How do you raise a historic vaudeville theater 30 feet in the air in downtown New York?
Answer: very slowly.
L&L Holding has undertaken the complex effort to upgrade the Palace Theater as part of the construction of its $2.5 billion TSX Broadway hotel and retail tower, at the corner of 47th Street and Broadway in Times Square. It hired Urban Foundation Engineering to help design a system to lift the theater, which weighs 14 million pounds, and will be encased in the commercial building’s glass exterior.
When completed in early 2023, the 46-story, 550,000-square-foot TSX Broadway will include 600 switches, 100,000 square feet of retail and entertainment space, and 51,000 square feet of building signage. The facade will be covered with panels with LED lights, which means that the entire building can function as a screen or an advertisement.
Lifting the historic theater to its new home on the third floor of TSX Broadway took months, beginning in January 2022 and ending in early May. Thirty-four hydraulic lift shafts, fitted with winches, pushed an annular girder around the perimeter of the theater box. The cranes were raising the stage at six inches per hour for about 17 days. The lift happened intermittently and starts over the course of a few months because contractors and engineers frequently stop to stabilize the building and troubleshoot any structural issues. Now that the lift is complete, the construction team can begin installing permanent structural trusses.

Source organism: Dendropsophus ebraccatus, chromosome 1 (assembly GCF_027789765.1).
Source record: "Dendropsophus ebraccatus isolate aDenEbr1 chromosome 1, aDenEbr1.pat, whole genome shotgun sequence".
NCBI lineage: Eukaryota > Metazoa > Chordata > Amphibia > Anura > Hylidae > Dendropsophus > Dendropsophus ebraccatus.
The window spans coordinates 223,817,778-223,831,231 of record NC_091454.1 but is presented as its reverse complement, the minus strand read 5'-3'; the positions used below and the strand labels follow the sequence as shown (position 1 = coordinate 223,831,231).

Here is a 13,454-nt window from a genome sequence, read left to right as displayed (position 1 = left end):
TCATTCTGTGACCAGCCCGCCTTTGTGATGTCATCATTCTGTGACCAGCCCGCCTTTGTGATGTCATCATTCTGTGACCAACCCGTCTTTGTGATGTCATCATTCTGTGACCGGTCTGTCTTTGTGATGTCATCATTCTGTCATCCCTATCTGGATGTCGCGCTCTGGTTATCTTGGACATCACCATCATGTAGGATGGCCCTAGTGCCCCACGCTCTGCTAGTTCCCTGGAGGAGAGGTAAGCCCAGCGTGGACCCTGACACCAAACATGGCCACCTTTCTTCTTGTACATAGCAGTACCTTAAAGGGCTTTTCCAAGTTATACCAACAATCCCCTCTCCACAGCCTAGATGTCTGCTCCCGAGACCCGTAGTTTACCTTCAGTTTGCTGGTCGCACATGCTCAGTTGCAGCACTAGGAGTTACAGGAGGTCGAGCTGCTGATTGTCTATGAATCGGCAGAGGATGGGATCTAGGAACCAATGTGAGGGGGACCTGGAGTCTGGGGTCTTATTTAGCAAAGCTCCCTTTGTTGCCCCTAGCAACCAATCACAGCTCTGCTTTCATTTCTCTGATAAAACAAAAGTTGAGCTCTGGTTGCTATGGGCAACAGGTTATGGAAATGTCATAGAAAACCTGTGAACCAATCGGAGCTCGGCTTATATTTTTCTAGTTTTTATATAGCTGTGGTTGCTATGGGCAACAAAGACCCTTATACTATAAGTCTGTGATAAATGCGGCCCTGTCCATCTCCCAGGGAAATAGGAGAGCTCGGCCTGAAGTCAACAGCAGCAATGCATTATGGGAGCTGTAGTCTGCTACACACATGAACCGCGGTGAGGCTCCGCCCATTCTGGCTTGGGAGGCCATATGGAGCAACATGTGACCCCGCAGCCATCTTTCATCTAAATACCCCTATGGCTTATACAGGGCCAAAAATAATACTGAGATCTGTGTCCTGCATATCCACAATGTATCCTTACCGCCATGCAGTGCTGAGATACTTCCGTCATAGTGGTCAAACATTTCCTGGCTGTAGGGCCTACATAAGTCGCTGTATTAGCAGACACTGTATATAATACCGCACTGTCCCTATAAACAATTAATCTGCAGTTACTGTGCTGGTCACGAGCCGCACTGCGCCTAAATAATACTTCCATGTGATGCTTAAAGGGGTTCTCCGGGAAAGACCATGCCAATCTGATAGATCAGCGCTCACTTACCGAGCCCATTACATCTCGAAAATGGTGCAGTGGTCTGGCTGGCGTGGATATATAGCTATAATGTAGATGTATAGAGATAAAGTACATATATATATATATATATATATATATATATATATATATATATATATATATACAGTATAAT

“What we’re doing now is we’re installing the column extensions from the first floor through the third floor, and then the second floor structure,” L&L’s Domenick DeNizo said during a project tour.. “At this point we can transfer the load from the booms, which are currently still in operation, to the permanent structure.”
The 1,650-seat Old Palace Theater will also receive a $50 million renovation, including renovating the distinctive interior and updating and expanding the lobby, reception area, and backstage. The new lobby will contain a bar and box office, and the building will have a new entrance with a new marquee.
Other updates include 1,657 new seats, more restrooms, state-of-the-art audio-visual and mechanical systems for performances, and state-of-the-art sound insulation. The historic restoration will include renovating the ornate stucco molding of the main theater and reinstalling the building’s large chandelier in its original location. The work will raise the theater from 40,000 square feet to 80,000 square feet.
Rebecca Baird-Remba can be reached at [email protected]